Author Topic: Bank branches vanishing in small towns  (Read 292 times)

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Offline jmyrlefuller

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Bank branches vanishing in small towns
« on: March 02, 2014, 01:51:31 PM »

by Victor Epstein
March 2, 2014

Empty bank branches are starting to litter small-town business districts across the nation as the financial institutions that own them focus their resources on larger communities.

Ron Tate, the mayor of Runnells, Iowa, has been trying to get a new bank to open shop in his town, population 506, ever since Great Western left in September.

Banking industry experts say a similar trend is beginning to play out nationwide as banks respond to new regulations cutting into the revenue they previously derived from overdraft fees, credit card transactions and mortgage lending. U.S. bank earnings are up, but cost-cutting is responsible for most of that growth.

The number of Iowa bank offices and branches fell nearly 3 percent from 2009 to 2013, and was down a little over 3 percent nationally, according to the Federal Deposit Insurance Corp.

The situation in Runnells is not an outlier but is typical of what's going on across the nation. The disproportionately large regulatory burden on community banks is partly to blame.

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Offline truth_seeker

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Re: Bank branches vanishing in small towns
« Reply #1 on: March 02, 2014, 02:21:46 PM »
Chase has opened several brand new branches alone, in my town of 200,000 in the OC suburbs of Lost Angeles.

This is addition to the locations they got, when they took over Washington Mutual, who in turn had taken over Home Savings and Loan, the nation's largest of its kind at the time, based in Lost Angeles County.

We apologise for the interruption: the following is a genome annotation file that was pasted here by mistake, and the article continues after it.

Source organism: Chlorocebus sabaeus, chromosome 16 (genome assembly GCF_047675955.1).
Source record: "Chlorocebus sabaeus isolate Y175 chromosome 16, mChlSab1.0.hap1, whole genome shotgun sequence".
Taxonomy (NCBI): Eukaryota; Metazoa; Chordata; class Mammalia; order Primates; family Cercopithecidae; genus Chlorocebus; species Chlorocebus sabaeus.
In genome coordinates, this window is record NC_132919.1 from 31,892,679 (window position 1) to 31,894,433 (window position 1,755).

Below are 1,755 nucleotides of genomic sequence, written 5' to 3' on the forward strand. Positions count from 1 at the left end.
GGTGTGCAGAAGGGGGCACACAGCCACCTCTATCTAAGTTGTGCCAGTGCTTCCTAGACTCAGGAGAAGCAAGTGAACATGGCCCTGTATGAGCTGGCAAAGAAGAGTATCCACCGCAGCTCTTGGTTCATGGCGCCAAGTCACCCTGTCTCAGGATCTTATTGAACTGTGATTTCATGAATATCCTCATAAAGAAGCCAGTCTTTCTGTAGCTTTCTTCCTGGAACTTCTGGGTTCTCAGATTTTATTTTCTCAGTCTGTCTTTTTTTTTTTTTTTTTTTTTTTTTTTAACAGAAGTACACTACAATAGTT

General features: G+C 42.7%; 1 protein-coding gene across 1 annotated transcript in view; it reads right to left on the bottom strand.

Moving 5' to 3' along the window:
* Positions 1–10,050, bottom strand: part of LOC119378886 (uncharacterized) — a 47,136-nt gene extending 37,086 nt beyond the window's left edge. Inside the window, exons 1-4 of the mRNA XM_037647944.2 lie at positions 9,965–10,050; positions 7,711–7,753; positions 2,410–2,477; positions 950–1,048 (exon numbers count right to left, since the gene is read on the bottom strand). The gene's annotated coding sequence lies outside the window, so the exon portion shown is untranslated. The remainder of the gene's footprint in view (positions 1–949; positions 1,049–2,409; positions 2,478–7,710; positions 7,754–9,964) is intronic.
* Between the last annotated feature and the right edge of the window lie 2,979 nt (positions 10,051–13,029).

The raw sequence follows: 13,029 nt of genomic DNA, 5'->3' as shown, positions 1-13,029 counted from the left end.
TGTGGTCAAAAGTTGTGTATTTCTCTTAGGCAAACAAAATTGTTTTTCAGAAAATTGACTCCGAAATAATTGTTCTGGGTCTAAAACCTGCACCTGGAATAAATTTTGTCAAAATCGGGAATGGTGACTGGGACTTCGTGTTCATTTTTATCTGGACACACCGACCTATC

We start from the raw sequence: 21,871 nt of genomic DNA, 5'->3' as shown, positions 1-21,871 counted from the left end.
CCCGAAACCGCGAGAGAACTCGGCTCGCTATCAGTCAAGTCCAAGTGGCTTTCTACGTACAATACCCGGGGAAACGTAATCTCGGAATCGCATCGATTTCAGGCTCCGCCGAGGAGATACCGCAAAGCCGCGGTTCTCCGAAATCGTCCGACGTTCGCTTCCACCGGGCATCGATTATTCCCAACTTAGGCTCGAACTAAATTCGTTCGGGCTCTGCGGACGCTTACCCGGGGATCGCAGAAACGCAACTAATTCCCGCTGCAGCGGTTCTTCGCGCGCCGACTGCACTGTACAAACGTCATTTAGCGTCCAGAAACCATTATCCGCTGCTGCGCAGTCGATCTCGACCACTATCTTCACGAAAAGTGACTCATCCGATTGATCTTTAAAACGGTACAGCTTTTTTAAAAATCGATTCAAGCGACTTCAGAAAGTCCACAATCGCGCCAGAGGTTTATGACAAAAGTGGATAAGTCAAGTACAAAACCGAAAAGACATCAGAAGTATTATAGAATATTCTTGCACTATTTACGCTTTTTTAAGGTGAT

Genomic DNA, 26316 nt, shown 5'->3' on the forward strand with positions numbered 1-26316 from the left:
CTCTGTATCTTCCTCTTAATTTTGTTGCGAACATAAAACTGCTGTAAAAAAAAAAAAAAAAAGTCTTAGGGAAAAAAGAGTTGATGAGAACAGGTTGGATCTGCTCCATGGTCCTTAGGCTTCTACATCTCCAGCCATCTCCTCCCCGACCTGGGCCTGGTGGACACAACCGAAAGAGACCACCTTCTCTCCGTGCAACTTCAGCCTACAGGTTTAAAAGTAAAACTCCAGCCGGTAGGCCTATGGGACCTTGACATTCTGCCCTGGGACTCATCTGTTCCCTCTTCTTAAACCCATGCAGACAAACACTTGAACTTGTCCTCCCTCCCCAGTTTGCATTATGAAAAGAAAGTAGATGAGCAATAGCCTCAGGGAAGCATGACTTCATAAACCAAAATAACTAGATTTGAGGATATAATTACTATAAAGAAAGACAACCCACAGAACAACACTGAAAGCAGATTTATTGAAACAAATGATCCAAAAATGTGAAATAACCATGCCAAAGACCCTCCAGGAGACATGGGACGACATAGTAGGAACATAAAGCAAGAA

Home Savings had big impressive buildings, to give the impression you were safe dealing with them. And you were; they had managed their affairs conservatively to reach NO. 1 ranking.

WaMu reversed that by their aggressive lending practices, and in just a few years along with other irresponsible banking institution members, brought the nation's economy to its knees.

Anyway Chase is not scrimping on branch location; quite to the contrary they seem to be going up within one mile of each other.

So while Wells Fargo and B of A seem to have gove the other way, ATMs and online banking, Chase is all about neighborhood branches.


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Re: Bank branches vanishing in small towns
« Reply #2 on: March 04, 2014, 11:47:41 AM »
Chase does have a very large branch presence; it's one of the things that makes them attractive because it means that both fee-free ATMs and quick personal help - like getting a couple of emergency checks on one's checking account printed out, or getting your ATM card immediately replaced because the magnetic stripe just went kerfluey (happened to me three weeks ago) - are just around the corner, so to speak.

Viz. the disappearance of branches in small communities:  that suggests to me the opportunity for smaller investors interested in banking to open up small startup community banks, of the sort that used to be predominant in the country.  Of course, that would also require some examination of current federal and state regulation to see just how hard it is to start up a new small bank under current regulatory and compliance burdens - I suspect that in many instances the compliance costs alone - compliance that really doesn't apply to small community banks - make it impossible to open up the sort of banks that would be able to serve this tiny communities and still earn enough of a profit to make it worth the while to open them.
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